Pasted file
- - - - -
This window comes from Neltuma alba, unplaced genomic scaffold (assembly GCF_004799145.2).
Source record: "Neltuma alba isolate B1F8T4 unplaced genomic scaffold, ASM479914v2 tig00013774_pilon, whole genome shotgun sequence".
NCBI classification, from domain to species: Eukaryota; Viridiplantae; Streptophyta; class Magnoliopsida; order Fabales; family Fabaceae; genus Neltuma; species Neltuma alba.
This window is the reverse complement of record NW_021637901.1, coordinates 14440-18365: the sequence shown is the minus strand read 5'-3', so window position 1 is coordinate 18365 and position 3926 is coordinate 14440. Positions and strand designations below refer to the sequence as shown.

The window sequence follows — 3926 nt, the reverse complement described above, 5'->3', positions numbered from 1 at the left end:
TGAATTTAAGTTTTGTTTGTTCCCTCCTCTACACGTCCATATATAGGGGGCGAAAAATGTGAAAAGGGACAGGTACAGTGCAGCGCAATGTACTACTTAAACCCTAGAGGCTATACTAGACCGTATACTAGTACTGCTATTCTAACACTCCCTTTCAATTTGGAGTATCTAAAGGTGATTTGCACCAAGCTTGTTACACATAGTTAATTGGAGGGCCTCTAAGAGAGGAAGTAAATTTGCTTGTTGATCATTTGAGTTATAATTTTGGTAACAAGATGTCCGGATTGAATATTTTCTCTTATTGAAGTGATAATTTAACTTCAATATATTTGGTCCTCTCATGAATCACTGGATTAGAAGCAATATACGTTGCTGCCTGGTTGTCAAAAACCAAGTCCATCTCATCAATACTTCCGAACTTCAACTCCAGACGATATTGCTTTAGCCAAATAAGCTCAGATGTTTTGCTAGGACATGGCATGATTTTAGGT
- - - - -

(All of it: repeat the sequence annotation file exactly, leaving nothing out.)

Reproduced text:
This window comes from Neltuma alba, unplaced genomic scaffold (assembly GCF_004799145.2).
Source record: "Neltuma alba isolate B1F8T4 unplaced genomic scaffold, ASM479914v2 tig00013774_pilon, whole genome shotgun sequence".
NCBI classification, from domain to species: Eukaryota; Viridiplantae; Streptophyta; class Magnoliopsida; order Fabales; family Fabaceae; genus Neltuma; species Neltuma alba.
This window is the reverse complement of record NW_021637901.1, coordinates 14440-18365: the sequence shown is the minus strand read 5'-3', so window position 1 is coordinate 18365 and position 3926 is coordinate 14440. Positions and strand designations below refer to the sequence as shown.

The window sequence follows — 3926 nt, the reverse complement described above, 5'->3', positions numbered from 1 at the left end:
TGAATTTAAGTTTTGTTTGTTCCCTCCTCTACACGTCCATATATAGGGGGCGAAAAATGTGAAAAGGGACAGGTACAGTGCAGCGCAATGTACTACTTAAACCCTAGAGGCTATACTAGACCGTATACTAGTACTGCTATTCTAACACTCCCTTTCAATTTGGAGTATCTAAAGGTGATTTGCACCAAGCTTGTTACACATAGTTAATTGGAGGGCCTCTAAGAGAGGAAGTAAATTTGCTTGTTGATCATTTGAGTTATAATTTTGGTAACAAGATGTCCGGATTGAATATTTTCTCTTATTGAAGTGATAATTTAACTTCAATATATTTGGTCCTCTCATGAATCACTGGATTAGAAGCAATATACGTTGCTGCCTGGTTGTCAAAAACCAAGTCCATCTCATCAATACTTCCGAACTTCAACTCCAGACGATATTGCTTTAGCCAAATAAGCTCAGATGTTTTGCTAGGACATGGCATGATTTTAGGT